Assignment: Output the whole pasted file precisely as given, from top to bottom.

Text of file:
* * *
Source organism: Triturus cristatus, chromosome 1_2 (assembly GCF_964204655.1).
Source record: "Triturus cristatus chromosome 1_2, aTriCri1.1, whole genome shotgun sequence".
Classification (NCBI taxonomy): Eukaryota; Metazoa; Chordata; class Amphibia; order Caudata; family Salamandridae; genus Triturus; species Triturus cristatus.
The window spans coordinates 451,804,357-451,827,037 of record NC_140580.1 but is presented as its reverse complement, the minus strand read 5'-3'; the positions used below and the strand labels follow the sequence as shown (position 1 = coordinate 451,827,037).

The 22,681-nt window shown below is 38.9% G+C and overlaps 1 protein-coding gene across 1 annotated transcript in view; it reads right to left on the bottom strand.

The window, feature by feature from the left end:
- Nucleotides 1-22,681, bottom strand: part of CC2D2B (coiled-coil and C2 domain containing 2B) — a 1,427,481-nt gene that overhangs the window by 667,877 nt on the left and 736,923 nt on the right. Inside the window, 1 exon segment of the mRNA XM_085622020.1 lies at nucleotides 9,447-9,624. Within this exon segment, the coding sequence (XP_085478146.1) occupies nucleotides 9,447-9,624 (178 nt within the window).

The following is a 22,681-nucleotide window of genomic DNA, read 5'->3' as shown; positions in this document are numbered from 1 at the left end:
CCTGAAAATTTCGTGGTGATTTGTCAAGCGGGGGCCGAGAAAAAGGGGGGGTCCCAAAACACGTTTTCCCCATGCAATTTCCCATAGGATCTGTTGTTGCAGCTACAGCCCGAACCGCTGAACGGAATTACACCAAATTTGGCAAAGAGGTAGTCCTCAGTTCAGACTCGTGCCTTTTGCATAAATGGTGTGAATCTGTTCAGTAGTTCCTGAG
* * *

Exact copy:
Source organism: Triturus cristatus, chromosome 1_2 (assembly GCF_964204655.1).
Source record: "Triturus cristatus chromosome 1_2, aTriCri1.1, whole genome shotgun sequence".
Classification (NCBI taxonomy): Eukaryota; Metazoa; Chordata; class Amphibia; order Caudata; family Salamandridae; genus Triturus; species Triturus cristatus.
The window spans coordinates 451,804,357-451,827,037 of record NC_140580.1 but is presented as its reverse complement, the minus strand read 5'-3'; the positions used below and the strand labels follow the sequence as shown (position 1 = coordinate 451,827,037).

The 22,681-nt window shown below is 38.9% G+C and overlaps 1 protein-coding gene across 1 annotated transcript in view; it reads right to left on the bottom strand.

The window, feature by feature from the left end:
- Nucleotides 1-22,681, bottom strand: part of CC2D2B (coiled-coil and C2 domain containing 2B) — a 1,427,481-nt gene that overhangs the window by 667,877 nt on the left and 736,923 nt on the right. Inside the window, 1 exon segment of the mRNA XM_085622020.1 lies at nucleotides 9,447-9,624. Within this exon segment, the coding sequence (XP_085478146.1) occupies nucleotides 9,447-9,624 (178 nt within the window).

The following is a 22,681-nucleotide window of genomic DNA, read 5'->3' as shown; positions in this document are numbered from 1 at the left end:
CCTGAAAATTTCGTGGTGATTTGTCAAGCGGGGGCCGAGAAAAAGGGGGGGTCCCAAAACACGTTTTCCCCATGCAATTTCCCATAGGATCTGTTGTTGCAGCTACAGCCCGAACCGCTGAACGGAATTACACCAAATTTGGCAAAGAGGTAGTCCTCAGTTCAGACTCGTGCCTTTTGCATAAATGGTGTGAATCTGTTCAGTAGTTCCTGAG